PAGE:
I live in a Baltimore neighborhood called Bolton Hill, on the border between the city’s downtown and its west side. It is a pretty, quiet, self-contained place — big 19th-century townhouses, an art school that makes the streets funkier than they otherwise might be. Because the neighborhood is mostly white and mostly professional in a city that is mostly not, you sometimes notice hard edges, left over from a more racially hostile city than the one we know. There is, for instance, a large fence along North Avenue — the northern edge of our neighborhood whose only plausible function is to keep outsiders out; each October kids from Bolton Hill trick-or-treat on the Sunday before Halloween, because on Halloween itself there are so many kids from outside the neighborhood who come in. But during the three years we’ve lived here, it has been a heartening position from which to view Baltimore. Because it butts up against several neighborhoods that have been more violent and poor, it has been possible to see some slow transformations: a little more prosperity moving out into the neighborhoods, a little more comity across boundaries, a little more ease. The North Avenue fence came to seem both profoundly offensive and entirely unnecessary.
Yesterday, just before 2 p.m., the Baltimore Police Department released a public advisory, saying that they had “credible evidence” that organized street gangs would be banding together that afternoon with plans to attack cops and businesses, and so the city began to shut down — the Mondawmin Mall, and the University of Maryland campus here, and many businesses, and our daughter’s day care. At the time, I thought this was excessive — the protests for a week had been heartening, mostly peaceful and well organized and precisely directed, and it seemed like the cops might be overreacting. I’d gotten a call from a cable television producer asking if I could come on the air to talk about what was happening in Baltimore, and so after I dropped my daughter off at home with my wife, I got in the car they sent and went back downtown to the studio. By this time, a little before four, the first outbreak of violence, at the Mondawmin Mall, had begun. On air, narrating over a helicopter feed, each time I tried to characterize what was happening I found myself almost immediately contradicted by events. I pointed out that the people throwing rocks at the cops at the Mondawmin Mall all looked very young; soon there were images of adults. I said that for the moment, things elsewhere seemed calm; almost immediately there was footage of looting on Pennsylvania Avenue. The city that I knew was receding even as I was describing it. At one point, as the helicopter camera lingered over the Mondawmin Mall, I said, “I shop at that Target.” What a ridiculous thing to say in public. What I meant was, Baltimore may be poor but don’t think of it as an unfathomable ghetto, don’t orientalize it. It’s an everyday place, full of everyday people doing everyday things. There was footage of a police car burning next to a CVS, which people were looting, and I thought, I know that CVS. It was about eight blocks from our house.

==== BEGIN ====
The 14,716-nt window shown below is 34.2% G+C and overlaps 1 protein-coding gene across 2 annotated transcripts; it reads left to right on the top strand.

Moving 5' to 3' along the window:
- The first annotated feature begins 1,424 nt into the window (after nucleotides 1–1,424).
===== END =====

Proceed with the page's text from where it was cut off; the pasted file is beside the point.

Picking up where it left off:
Out on North Avenue — and this became clearer to me later, looking at social-media feeds at home, than it was in the chaos of the moment — it seemed that every African-American organization, large or small, was trying to interpose itself between the riot and the cops, to keep things from escalating further. Pastor Jamal Bryant, who’d given Freddie Gray’s eulogy that morning and is becoming a major figure in Baltimore, arrived from his church on Eutaw Street. Representative Elijah Cummings did too. The men of the 300 Man March, a movement for community change, deployed. Members of the Nation of Islam linked arms and physically separated the rioters from the police. Some of these were acts of remarkable heroism. Almost surely they helped to calm the situation on both sides. And yet they were not able to stop it. This has been the great sadness of the past two weeks in Baltimore. The city’s political and institutional leadership are all basically progressive and basically on the same side. And yet even this generally progressive city has not been able to stop horrifying acts of police brutality, nor to mediate between the cops and the communities where they are most active.
Some of our neighbors left, to stay in hotels or with friends elsewhere, but most stayed. There were reports of violence along Eutaw Street downtown, where windows were smashed and a deli looted, and we were more or less between the two sites of violence. We could hear sirens and explosions on North Avenue; there were helicopters constantly overhead. But it was still calm where we were. At one point, surreally, two people jogged through the park outside our window. Our 2-year-old daughter, perceiving the stress, was acting up, and so we caved and let her watch Annie and tried to figure out if we should do anything differently. We figured it was as a matter of principle to stay put and as a matter of tactics difficult to figure out how to get out, given the blocked-off streets and the crowds around us. We made dinner and put our daughter and our infant son to bed.